The now-closed Toby Theatre - it was so quaint!

When you repeatedly vacation somewhere, you notice these changes. The town feels like a home away from home, and any change can cause a certain amount of excitement or nostalgia. It is fun to watch favourite businesses expand. (Gerry's Gelato is in Radium now, not just Invermere. Yum! And Columbia River Runners operates from Kinsmen Beach now. Say, that's handy.) It is also sad to see some go. We really loved the ancient (vintage?) Toby Theatre in town and were upset to see it close down. Although, watching "Dirty Dancing" in the park was pretty fun for a ladies' night out.

Watching "Dirty Dancing" in Invermere's Pothole Park.

Having a Chance to Actually Slow Down and Relax 

As I said before, a typical vacationer usually spends a week or so checking out the hot spots in an area, then taking a couple of local suggestions, but usually reserves a day or two for leisurely relaxation. That's a typical holiday, according to my husband.

I'm not really typical. I like to 'holiday' at breakneck speed. I show up with a list about three pages long filled with things I want to see and do, and an accompanying detailed itinerary, right down to approximate cab fare costs. (The itinerary and three page list aren't suggestions either. Gotta get things done, people!) I actually pity the ladies who are traveling to San Francisco with me next month, and I am sure they will probably hate me after the week is done. Hopefully this post prepares them!

Radium Hot Springs is one of our favourite haunts during our annual B.C. trip.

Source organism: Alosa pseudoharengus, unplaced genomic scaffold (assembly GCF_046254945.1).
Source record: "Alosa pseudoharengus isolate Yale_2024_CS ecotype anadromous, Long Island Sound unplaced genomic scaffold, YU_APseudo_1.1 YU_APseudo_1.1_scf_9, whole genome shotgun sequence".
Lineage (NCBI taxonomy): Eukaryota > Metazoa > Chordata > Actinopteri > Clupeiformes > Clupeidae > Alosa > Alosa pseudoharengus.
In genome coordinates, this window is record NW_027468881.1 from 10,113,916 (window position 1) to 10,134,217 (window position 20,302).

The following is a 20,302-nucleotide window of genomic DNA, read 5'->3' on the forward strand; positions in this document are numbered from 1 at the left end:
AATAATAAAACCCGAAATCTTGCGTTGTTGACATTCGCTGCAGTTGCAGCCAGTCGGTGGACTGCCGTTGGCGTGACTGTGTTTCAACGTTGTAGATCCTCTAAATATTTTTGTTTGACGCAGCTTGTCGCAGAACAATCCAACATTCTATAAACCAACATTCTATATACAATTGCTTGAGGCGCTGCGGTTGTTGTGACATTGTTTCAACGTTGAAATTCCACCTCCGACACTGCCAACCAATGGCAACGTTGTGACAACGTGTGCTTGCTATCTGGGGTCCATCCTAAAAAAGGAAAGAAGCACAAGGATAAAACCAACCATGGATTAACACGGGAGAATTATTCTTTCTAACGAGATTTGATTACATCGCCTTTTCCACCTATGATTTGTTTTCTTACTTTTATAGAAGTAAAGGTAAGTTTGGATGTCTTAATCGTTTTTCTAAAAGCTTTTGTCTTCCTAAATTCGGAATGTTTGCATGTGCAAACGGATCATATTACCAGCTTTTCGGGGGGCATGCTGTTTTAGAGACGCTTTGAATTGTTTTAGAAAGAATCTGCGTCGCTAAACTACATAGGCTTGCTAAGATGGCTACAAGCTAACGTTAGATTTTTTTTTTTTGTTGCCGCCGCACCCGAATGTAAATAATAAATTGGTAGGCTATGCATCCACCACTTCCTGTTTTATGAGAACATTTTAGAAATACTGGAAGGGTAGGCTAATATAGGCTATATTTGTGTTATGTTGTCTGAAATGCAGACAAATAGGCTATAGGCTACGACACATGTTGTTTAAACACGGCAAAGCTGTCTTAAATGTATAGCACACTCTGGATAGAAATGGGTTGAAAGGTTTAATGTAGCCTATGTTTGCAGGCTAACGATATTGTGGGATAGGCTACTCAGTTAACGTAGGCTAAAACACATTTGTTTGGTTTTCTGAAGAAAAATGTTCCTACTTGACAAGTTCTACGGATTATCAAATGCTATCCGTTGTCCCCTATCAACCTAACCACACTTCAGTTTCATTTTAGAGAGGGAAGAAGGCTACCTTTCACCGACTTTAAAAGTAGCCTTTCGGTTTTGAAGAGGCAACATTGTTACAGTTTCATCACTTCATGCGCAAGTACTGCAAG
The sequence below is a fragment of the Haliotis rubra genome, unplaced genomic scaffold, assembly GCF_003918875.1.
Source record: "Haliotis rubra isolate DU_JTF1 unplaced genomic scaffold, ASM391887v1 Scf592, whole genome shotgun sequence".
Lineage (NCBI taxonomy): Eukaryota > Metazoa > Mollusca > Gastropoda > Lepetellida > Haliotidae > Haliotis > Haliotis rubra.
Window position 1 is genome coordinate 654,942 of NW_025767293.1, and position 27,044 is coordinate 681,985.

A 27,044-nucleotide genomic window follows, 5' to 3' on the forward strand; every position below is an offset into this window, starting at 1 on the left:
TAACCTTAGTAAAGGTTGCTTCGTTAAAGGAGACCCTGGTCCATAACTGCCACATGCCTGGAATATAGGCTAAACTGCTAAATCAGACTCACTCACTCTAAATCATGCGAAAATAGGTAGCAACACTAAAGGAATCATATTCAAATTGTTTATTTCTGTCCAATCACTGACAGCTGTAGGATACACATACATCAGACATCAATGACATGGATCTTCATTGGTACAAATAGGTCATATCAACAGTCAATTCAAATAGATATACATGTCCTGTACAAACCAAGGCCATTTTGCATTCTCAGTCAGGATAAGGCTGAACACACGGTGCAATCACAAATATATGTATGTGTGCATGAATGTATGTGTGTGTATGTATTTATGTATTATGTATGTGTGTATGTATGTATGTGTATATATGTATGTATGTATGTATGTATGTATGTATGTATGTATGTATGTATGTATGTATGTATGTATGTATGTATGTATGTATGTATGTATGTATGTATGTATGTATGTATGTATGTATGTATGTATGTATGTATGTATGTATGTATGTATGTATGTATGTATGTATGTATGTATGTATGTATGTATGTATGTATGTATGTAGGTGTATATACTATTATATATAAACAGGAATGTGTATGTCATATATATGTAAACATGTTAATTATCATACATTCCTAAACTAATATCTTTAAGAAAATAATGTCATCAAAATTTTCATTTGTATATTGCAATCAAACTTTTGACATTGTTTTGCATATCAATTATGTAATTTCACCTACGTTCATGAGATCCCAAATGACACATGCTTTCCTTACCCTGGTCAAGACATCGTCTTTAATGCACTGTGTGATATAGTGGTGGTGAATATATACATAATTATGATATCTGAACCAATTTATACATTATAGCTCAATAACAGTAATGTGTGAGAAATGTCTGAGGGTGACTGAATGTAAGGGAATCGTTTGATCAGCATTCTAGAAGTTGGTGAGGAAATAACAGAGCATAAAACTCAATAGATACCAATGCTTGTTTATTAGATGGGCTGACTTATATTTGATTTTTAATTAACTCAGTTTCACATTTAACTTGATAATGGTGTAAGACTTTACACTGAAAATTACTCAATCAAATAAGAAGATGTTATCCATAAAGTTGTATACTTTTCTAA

However... after my eighth time sojourning in Invermere, I have no list. I just show up. I have seen all the highlights, and most of the strange and unusual local sights as well. I come here now to revisit old favourites, maybe find a new spot to explore, and watch my children play with their cousins. I come to play cards with my in-laws, drink some wine, and read on the beach. I come to have a relaxing massage (the only massage I have all year). I am actually forced to slow down and just enjoy my family and my surroundings, because I have no need to obsess over travel itineraries. And for that, I am grateful.

Relaxing at Kinsmen Beach, playing in the sand with my babies.

Of course, this doesn't mean I'm not itching to continue checking off my bucket list items. I can't wait to get up and go, seeing the new and exciting. Eventually, as the older cousins get too big to want to spend their summer with relatives, and my children grow old enough to appreciate travel, we will plan alternate vacations. But I am thankful that we are return holidayers, and cherish all of the wonderful memories we make year after year.